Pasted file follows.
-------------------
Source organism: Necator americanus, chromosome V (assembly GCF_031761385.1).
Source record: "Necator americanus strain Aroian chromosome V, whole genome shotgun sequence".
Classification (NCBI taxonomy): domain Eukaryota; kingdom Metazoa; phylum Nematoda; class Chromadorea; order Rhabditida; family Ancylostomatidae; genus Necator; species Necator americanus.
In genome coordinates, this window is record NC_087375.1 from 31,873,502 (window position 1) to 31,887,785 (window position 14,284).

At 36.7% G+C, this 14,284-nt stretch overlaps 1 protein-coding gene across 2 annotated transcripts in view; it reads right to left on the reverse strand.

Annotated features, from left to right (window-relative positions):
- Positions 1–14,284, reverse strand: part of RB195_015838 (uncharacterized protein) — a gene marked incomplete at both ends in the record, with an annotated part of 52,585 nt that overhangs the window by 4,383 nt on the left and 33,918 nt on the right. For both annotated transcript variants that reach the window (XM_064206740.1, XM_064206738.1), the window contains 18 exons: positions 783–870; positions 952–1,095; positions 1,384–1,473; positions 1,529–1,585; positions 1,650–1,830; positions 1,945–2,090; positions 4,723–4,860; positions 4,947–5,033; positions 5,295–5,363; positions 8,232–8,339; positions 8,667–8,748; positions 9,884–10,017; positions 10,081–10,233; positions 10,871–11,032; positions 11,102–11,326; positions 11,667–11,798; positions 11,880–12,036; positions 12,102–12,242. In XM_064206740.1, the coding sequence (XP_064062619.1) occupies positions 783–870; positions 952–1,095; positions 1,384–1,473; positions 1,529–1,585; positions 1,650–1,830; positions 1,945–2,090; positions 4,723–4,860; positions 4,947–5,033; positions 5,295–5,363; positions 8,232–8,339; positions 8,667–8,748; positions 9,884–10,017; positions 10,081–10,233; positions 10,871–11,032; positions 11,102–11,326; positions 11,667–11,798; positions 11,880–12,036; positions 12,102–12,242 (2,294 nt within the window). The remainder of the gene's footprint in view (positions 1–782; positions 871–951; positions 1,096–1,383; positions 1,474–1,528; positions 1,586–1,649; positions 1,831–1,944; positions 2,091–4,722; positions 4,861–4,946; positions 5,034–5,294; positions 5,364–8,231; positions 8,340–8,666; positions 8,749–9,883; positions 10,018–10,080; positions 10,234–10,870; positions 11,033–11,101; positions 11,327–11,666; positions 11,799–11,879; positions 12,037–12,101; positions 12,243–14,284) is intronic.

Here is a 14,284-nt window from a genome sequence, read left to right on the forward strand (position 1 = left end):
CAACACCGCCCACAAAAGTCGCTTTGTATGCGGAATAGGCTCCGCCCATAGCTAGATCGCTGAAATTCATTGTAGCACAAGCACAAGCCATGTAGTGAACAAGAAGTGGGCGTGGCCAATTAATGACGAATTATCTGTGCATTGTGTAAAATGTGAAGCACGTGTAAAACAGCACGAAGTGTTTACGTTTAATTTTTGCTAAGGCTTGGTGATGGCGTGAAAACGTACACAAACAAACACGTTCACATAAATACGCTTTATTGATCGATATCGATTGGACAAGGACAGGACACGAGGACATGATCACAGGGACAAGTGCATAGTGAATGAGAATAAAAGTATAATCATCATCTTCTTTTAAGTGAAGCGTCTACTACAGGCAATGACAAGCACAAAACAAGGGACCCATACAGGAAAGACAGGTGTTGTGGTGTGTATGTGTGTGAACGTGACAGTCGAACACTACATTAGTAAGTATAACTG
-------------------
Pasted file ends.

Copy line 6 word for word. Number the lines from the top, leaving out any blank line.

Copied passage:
Annotated features, from left to right (window-relative positions):